Obligations for Aged Care providers under SIRS
Earlier this year, Core Integrity published a comprehensive guide to understanding the Serious Incident Reporting Scheme (SIRS). This guide can be found here: How to comply with SIRS – Everything Aged Care Providers need to know. The guide provides in-depth details as to what SIRS is and the obligations on Aged Care Providers under SIRS.
Further requirements for providers with the launch of Phase 2
From 1 October 2021, the next phase of SIRS came into effect. With the implementation of this next phase, Aged Care Providers are now required, under SIRS, to report all ‘Priority 2’ reportable incidents to the Aged Care Commission. The timeframe for such reporting is within 30 days of becoming aware of the incident. This adds an additional layer and requirement on Aged Care Providers.
What are Priority 2 reportable incidents?
Reportable incidents are matters that:
- involve the unreasonable use of force;
- include conduct of an unlawful or inappropriate sexual contact;
- constitute psychological or emotional abuse;
- involve an unexpected death;
- include when a staff member either steals from or financially coerces a customer;
- constitute neglectful conduct;
- include inappropriate use of restrictive practices; or
- result in an unexplained absence by a customer from care.
Priority 2 reportable incidents are any types of reportable incidents that do not meet the definition of a Priority 1 reportable incident. For a matter to be classified as a Priority 1 reportable incident, it needs to be an incident that:
- has caused a customer to have experienced injury (physical or psychological) which requires medical treatment to resolve. This includes incidents where psychological treatment is required;
- reasonably requires the Aged Care Provider to contact the police; or
- includes the unexpected death of a customer or the unexplained absence of a customer from the care of the Aged Care Provider.
As a result, a Priority 2 reportable incident will be any incident where:
- none of the eight types of incidents (as defined above) exists;
- there has been no harm to the customer requiring treatment;
- the police do not need to be notified of the incident; and/or
- there has not been an unexpected death or absence of a customer.
How to report an incident
Reportable incidents (whether Priority 1 or Priority 2) need to be reported to the Aged Care Commission through the ‘My Aged Care Provider Portal’.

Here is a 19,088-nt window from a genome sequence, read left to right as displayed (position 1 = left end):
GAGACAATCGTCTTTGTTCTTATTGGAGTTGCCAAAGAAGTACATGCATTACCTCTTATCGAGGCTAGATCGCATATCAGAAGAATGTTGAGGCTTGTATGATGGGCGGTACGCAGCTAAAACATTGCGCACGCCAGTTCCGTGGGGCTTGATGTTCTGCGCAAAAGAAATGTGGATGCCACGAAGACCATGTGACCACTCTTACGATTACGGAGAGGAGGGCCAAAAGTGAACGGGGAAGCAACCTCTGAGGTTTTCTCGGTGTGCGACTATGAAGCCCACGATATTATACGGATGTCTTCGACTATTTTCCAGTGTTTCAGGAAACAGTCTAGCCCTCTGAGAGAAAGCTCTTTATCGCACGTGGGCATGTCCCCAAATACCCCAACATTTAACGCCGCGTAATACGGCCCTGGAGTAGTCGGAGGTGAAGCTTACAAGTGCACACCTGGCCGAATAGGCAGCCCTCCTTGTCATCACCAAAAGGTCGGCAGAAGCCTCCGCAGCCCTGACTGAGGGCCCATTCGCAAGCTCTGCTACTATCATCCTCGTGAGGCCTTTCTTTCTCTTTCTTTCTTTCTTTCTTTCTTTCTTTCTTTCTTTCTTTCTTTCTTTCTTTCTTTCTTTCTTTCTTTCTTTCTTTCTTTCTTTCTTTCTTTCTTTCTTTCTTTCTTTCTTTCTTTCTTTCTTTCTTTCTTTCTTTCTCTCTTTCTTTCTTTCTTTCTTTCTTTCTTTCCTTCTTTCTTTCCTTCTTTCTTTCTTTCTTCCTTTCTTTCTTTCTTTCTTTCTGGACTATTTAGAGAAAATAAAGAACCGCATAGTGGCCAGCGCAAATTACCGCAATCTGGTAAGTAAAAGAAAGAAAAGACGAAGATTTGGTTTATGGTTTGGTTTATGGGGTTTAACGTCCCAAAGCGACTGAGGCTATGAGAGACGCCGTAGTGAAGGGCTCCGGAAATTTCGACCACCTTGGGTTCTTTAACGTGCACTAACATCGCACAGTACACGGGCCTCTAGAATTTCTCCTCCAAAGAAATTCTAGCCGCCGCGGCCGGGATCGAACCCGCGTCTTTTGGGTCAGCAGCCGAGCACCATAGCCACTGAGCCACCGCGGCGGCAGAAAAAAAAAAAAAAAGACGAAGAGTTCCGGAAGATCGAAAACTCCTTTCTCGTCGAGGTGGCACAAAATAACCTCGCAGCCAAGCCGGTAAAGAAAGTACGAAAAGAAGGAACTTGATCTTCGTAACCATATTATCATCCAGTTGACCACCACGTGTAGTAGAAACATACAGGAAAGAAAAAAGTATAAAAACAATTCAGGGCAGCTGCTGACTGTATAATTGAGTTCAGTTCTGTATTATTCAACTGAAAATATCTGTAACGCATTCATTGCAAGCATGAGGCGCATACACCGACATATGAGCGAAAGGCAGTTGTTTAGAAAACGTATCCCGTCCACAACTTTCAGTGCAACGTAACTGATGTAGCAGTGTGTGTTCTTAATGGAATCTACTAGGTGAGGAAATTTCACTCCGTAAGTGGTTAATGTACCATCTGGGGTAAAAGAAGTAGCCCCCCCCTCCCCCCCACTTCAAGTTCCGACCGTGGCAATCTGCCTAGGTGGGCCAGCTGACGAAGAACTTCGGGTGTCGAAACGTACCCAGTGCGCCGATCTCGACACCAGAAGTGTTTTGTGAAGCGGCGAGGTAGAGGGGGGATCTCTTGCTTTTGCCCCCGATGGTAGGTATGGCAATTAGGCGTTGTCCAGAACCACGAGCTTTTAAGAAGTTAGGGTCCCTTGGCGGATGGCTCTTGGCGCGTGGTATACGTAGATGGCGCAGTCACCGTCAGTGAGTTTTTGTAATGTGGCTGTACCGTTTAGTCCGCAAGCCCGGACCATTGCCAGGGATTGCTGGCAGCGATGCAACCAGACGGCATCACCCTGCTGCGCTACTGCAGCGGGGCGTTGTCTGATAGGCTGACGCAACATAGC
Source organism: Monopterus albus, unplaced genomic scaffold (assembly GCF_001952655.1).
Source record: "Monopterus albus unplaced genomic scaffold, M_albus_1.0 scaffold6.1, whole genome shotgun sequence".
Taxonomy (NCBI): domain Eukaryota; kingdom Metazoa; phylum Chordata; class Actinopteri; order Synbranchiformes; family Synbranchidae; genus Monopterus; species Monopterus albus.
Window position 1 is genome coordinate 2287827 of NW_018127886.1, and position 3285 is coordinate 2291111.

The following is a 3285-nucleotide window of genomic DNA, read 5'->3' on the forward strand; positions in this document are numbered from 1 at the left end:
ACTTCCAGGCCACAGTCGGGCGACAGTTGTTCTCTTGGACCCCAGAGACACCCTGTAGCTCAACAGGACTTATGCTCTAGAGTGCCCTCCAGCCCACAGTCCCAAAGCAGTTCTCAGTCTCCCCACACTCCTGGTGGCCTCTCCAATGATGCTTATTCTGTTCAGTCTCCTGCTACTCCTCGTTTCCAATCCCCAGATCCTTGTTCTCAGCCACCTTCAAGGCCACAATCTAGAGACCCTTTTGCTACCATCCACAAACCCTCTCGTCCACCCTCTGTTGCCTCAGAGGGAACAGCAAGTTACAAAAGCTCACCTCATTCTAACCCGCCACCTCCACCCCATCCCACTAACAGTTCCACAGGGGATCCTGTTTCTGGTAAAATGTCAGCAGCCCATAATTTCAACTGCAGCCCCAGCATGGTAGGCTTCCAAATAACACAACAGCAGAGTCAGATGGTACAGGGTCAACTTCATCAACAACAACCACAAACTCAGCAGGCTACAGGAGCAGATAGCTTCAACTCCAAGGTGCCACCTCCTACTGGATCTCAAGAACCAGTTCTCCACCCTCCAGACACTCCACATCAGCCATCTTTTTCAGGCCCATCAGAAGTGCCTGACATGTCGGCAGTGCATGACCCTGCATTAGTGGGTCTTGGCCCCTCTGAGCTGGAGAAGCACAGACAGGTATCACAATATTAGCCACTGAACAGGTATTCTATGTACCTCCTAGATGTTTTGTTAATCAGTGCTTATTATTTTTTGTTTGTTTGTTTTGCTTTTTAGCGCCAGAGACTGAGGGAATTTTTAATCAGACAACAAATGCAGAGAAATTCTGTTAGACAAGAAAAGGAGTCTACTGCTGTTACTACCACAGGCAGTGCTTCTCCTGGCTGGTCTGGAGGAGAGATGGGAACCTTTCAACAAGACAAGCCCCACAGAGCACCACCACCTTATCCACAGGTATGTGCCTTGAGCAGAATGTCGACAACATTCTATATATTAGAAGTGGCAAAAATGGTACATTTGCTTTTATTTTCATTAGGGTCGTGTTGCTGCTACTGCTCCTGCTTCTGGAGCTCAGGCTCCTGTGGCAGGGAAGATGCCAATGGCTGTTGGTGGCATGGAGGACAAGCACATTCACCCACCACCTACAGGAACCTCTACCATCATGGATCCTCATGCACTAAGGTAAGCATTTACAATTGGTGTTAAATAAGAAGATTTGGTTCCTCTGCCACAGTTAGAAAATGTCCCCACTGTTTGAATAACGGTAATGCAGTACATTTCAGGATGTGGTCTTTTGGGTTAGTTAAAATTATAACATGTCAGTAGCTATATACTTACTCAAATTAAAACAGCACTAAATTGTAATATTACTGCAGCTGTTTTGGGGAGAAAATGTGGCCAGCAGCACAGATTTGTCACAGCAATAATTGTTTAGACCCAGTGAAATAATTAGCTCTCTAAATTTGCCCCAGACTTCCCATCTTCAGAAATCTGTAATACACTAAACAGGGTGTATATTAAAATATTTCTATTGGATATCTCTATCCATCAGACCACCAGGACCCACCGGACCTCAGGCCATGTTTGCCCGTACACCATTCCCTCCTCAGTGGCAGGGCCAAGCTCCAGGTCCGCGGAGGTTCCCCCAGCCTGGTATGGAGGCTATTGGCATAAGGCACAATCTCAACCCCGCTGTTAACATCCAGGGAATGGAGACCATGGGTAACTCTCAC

Impacts of the new requirements for Aged Care providers
The impact of the need to report Priority 2 reportable incidents means that the remit of reportable incidents to be reported has grown substantially. This has the impact of placing additional obligations on Aged Care Providers. Accordingly, Aged Care Providers need to ensure that they have in place effective incident/complaint management systems to ensure that reportable incidents are captured, triaged, and assessed timely and appropriately. Even though this was a requirement since April this year (to ensure adherence with the launch of SIRS), the potential for Aged Care Providers to be exposed has increased dramatically with the launch of the next phase of SIRS.
What should Age Care Providers do?
Apart from the implementation of an effective management system, Aged Care Providers need to ensure that they are building the capability within their staff to be able to properly triage and assess incidents. This has now become vital, with the ability to distinguish between Priority 1 and Priority 2 reportable incidents having an impact on when and how it needs to be reported.
To build this capability, Aged Care Providers should be looking at implementing:
- Training relating to key roles within the complainant/incident management framework. This will ensure that these key roles can properly receive and triage reportable incidents.
- Training for all staff so that they are aware as to what SIRS is (if not already done) and the obligations on the provider in raising and reporting incidents. This training will need to set out the expectations of the provider and ensure that staff know what mechanisms and channels they can use to report incidents.
- Processes to continually review and assess the incident management system. This will ensure the system continues to be fit for purpose and capable of providing the framework required for the provider to meet its obligations under SIRS and other regulatory frameworks.